Take a Walk on the Wild Side

Kern Street Circus by LeAnn Powers. Photo: KGilb.

Kern Street Circus by LeAnn Powers. Photo: KGilb.

6/21/2012. Monarch Sculpture Park is like a country inn or manor house that has fallen on hard times. The scope and grandeur of the initial vision is still evident, but Mother Nature is moving rapidly to reclaim the area. In short, the grounds are starting to look a little wild. Though that does result in a different experience from what was originally intended, this unique park is still worth a visit. Some might even argue that the experience is more visceral now that the artwork and surrounding environment are becoming one.

A gently sloping path leads from the parking lot down into the 10-acre park. At that point, it branches off into a number of side trails. The sounds of nature are all around: birds singing in the trees, water gurgling in a nearby creek, a soft breeze sighing through the meadow grass. We even saw two deer grazing contentedly on the far side of an exterior fence. And everywhere we looked, there were sculptures.

Monarch probably has close to eighty outdoor sculptures representing a wide range of artistic styles. Modern, classic, quirky, humorous, ethnic, heart-warming, and more than a little surrealistic. Some are as small as a bowling ball; others, as tall and graceful as a willow tree. Some thrum with hidden energy. A few even sing out with the lyrical voice of a chime or temple bell. With area map in hand, we thoroughly enjoyed tracking them all down.

Monarch Sculpture Park is the dream child of artist Myrna Orsini. The idea came to her after several trips to Europe where she attended some workshops at which the artists lived, worked, and displayed their art all in one location. She wanted to establish a similar place here in the Pacific NW that would bring artists and the public together in an inviting natural setting. Land was purchased, a nonprofit organization was set up to oversee the project, and the park opened in 1998.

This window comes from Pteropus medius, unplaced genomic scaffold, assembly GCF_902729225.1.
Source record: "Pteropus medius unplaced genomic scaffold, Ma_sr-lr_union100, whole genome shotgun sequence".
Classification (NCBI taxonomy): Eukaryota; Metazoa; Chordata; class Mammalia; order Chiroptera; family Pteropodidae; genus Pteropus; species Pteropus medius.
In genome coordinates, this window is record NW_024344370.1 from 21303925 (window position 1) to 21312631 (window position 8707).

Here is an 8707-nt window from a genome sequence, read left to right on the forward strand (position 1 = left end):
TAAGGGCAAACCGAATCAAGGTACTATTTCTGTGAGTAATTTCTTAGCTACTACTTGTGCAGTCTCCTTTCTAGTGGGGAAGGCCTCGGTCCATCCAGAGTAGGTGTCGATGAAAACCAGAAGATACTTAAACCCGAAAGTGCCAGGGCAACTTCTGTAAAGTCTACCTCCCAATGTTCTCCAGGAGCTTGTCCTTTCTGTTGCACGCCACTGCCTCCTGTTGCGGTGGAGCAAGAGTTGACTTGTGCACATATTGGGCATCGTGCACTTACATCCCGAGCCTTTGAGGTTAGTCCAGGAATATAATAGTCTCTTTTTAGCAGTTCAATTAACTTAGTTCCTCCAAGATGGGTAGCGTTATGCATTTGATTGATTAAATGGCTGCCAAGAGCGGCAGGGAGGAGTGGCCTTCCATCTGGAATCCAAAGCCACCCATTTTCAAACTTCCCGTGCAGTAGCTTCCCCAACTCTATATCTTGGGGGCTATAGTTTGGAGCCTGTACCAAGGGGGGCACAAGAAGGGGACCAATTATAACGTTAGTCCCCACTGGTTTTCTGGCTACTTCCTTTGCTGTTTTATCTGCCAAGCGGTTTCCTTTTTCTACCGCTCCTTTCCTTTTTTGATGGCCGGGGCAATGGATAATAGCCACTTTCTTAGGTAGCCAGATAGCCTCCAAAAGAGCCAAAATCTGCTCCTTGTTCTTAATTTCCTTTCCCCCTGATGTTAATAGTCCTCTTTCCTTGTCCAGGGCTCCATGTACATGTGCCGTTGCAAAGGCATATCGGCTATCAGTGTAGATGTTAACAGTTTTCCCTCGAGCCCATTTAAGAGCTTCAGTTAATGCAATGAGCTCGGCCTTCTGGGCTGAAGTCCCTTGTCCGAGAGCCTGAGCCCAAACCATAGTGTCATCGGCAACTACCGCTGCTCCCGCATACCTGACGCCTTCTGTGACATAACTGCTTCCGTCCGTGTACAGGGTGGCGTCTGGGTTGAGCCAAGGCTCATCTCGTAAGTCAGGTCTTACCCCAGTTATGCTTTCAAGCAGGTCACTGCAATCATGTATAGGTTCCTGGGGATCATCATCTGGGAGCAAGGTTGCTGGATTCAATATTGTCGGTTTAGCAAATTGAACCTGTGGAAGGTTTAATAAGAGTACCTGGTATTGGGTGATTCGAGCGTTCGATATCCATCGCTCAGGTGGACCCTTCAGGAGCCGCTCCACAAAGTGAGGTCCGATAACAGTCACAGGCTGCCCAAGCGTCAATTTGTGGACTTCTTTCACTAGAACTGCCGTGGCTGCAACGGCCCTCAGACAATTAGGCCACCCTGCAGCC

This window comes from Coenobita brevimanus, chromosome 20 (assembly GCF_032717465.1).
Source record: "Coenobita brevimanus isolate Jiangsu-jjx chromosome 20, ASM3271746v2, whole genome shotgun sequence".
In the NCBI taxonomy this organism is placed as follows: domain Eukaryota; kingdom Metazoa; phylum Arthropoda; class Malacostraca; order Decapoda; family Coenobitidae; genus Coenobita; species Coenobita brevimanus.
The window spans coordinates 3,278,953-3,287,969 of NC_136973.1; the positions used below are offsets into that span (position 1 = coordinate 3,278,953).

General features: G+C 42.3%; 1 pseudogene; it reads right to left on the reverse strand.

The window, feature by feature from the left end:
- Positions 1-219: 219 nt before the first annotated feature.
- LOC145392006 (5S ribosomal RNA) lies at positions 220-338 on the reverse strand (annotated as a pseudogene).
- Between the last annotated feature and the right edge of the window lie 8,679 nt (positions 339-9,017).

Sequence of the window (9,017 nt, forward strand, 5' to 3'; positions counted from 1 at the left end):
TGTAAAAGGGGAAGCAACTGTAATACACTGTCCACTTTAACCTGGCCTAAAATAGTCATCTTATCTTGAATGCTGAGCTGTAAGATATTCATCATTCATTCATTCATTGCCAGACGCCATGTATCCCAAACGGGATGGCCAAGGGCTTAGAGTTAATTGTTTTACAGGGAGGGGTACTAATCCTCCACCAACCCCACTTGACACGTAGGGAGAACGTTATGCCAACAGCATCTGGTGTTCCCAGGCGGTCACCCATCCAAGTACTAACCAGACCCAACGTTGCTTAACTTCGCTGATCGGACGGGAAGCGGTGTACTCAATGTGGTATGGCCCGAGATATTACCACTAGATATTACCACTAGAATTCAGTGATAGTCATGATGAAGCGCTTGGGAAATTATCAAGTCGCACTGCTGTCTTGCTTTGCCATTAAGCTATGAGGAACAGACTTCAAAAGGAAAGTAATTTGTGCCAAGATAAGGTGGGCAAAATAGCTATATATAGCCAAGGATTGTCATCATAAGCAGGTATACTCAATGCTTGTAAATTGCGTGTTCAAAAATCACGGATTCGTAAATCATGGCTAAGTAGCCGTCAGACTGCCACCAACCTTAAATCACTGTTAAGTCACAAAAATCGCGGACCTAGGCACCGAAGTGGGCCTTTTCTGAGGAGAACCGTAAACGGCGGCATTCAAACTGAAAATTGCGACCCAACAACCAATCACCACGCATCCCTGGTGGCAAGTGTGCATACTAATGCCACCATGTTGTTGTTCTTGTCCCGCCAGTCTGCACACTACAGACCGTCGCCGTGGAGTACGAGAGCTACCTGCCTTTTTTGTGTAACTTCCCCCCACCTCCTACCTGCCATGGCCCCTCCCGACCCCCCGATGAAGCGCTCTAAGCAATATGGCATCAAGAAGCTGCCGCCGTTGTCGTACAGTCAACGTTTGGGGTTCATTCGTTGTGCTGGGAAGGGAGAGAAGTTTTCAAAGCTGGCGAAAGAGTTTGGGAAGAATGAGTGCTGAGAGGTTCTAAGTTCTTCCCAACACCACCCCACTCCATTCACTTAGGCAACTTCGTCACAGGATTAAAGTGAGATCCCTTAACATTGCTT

Unfortunately, in recent months, the park has suffered a series of setbacks. Orsini (now 70+ years old) is no longer able to care for or properly maintain the property–especially since the death of her business partner, fellow artist Doris Coonrod. The downturn in the economy certainly hasn’t helped either. All maintenance work is now being done by volunteers. Donations, of course, are gratefully accepted and additional funding is being sought by local communities in order to keep the park open. But some features and services have been curtailed or scaled back.

Monarch Sculpture Park is located at 8431 Waldrick Road SE, about ten miles outside of Olympia WA. Look for the metallic “Butterfly Tree” sculpture that marks the entrance. The Papillon Inside Gallery is open by appointment only from June 1st to October 1st. But the park grounds are open year-round from dawn to dusk. For a map and detailed directions to the park, please check Monarch’s website.

**Special Note: Be sure to bring along a sturdy pair of walking shoes. Though the trails are marked, they are no longer meticulously maintained. And don’t wait too long to visit. 


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